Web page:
Last Friday, temperatures were below freezing, but stars were visible for the first Friday in a long stretch. “This isn’t bad,” said Art Samplaski, a volunteer from the Cornell Astronomical Society. “If it was windy, that would be bad.”
For over 40 years, the Cornell Astronomical Society has been inviting students, faculty, and members of the public to explore the night sky at the Fuertes Observatory during their public viewing nights. Volunteers from the club run the telescopes every clear Friday night starting at 8 p.m, or earlier, and going as late as 2 a.m. On cloudy nights while school is in session, they might offer lectures or movies and tours of the observatory.
Depending on the night, hundreds of people might stop by, especially during the summer. Cold, clear nights like last Friday draw a smaller but hardier crowd because the telescope dome and deck are unheated. To get started, volunteers turned a big wheel to open a slit in the dome, letting in the night air while revealing the sky for the 92-year old telescope. “For those of you who don’t know,” Samplaski announced, “this is Irv the telescope.”
The Irving Porter Church Telescope, as it is formally called, is an equatorial refracting telescope. Samplaski explained that “equatorial” means the telescope can move both north/south and east/west. “Refracting mean it’s a big spy glass on steroids,” he said. While Samplaski searched for the planet Neptune, he cautioned, “Let me warn you that Neptune doesn’t look like much - basically a little blue thing. But you can just make it out.”
So that people can better see faint celestial objects, visitors are asked to avoid using sources of bright lights, including smart phone screens. A red glow illuminated the dome and the deck, where volunteers set up two smaller telescopes and a mounted pair of binoculars. Samplaski explained that red lights interfere the least with people’s night vision because human eyes are the least sensitive to that wavelength.
Out on the deck, Samplaski focused the binoculars on the Pleiades, a star cluster. Six are visible to the naked eyes, but many more are present. “I can count 50 on a good night,” said Samplaski. Most volunteers are undergraduate students, but Samplaski, whose background is music theory, is a community member from Groton who has been involved with the public viewing nights for nine years.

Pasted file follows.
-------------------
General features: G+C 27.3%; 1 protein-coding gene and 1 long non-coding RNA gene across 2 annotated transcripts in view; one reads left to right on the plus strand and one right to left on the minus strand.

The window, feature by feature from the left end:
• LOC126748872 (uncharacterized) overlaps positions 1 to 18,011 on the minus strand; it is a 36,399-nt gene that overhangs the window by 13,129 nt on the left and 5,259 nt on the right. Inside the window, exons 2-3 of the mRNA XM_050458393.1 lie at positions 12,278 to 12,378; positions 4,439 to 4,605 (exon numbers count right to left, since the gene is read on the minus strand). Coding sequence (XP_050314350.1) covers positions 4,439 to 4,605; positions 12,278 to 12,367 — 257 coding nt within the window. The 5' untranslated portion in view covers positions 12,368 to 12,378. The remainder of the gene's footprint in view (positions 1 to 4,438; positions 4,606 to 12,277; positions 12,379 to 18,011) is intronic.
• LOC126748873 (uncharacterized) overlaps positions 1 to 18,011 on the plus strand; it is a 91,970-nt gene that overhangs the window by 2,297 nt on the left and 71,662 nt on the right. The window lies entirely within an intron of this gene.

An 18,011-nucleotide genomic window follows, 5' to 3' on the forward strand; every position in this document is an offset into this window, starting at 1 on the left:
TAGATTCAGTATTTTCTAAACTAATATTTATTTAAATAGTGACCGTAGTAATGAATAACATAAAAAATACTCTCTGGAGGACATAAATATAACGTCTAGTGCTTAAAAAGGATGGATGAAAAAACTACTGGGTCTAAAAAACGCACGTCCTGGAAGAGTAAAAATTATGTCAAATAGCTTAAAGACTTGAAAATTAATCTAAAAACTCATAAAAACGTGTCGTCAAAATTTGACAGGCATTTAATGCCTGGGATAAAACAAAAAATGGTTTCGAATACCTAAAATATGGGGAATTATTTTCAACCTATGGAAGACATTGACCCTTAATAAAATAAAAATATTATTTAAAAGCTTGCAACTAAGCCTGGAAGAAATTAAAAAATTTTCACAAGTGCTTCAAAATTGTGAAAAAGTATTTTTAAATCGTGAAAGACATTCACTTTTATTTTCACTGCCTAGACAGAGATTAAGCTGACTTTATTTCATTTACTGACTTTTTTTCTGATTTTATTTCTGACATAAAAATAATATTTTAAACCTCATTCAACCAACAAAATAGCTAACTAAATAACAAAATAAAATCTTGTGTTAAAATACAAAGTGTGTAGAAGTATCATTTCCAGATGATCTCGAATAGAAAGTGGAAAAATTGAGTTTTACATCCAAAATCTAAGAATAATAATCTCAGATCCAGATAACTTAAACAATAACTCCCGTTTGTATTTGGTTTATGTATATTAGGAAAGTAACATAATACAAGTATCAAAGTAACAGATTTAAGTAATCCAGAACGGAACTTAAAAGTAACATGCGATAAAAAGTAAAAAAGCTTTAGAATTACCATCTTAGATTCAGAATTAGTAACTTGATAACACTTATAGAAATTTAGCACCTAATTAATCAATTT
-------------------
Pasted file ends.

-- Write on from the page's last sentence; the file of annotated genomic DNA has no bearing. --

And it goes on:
To give people a sense of the scales involved, Samplaski uses a lot of analogies. He tells people to imagine running 100 meters, and then to multiply that by four million to reach just past the moon. Sunlight travels that distance in one and a third seconds, he said. Another analogy he likes is that if Ithaca were our galaxy, the Milky Way, then Dryden would be Andromeda Galaxy, the farthest object visible to the naked eye.
Inside, club president Sam Stonebraker was aiming Irv at the Double Cluster. He said they like to show the public big, impressive things such as star clusters and planets. “I’ve always loved the night sky and astronomy and telescopes,” he said. He stumbled across the club one night when lights on at the observatory caught his attention. This is his second year volunteering at the observatory.
“We’re actually kind of unique,” said Stonebraker. The club has the key to the facility, so they can open up the dome to members or special groups other times than just Friday nights. While Cornell has state-of-the-art equipment elsewhere on campus, Irv has aged well and works well for someone who has always wanted to look through a giant telescope.
Ogbo Awa of Ithaca, who has always wanted his own telescope, has been coming to the public viewing nights for more than 10 years. “I love it in the summer,” he said. Still, he thought the viewing might be a little better in the winter, possibly because the cold might affect the surrounding light pollution. His favorite sights are the seas on the moon.
Constellations are another crowd pleaser. “It’s really fun learning constellations,” said Fiona Daley, a new club member, but “also very difficult.” She explained that she had learned the constellations at the beginning of the semester, but now the constellations are in different parts of the sky. Daley was optimistic despite the cold. “Tonight’s pretty nice. We’ll see how long we can stay awake for,” she said.
Before going, you can call the Fuertes Hotline (607-255-3557) to check if the observatory will be open.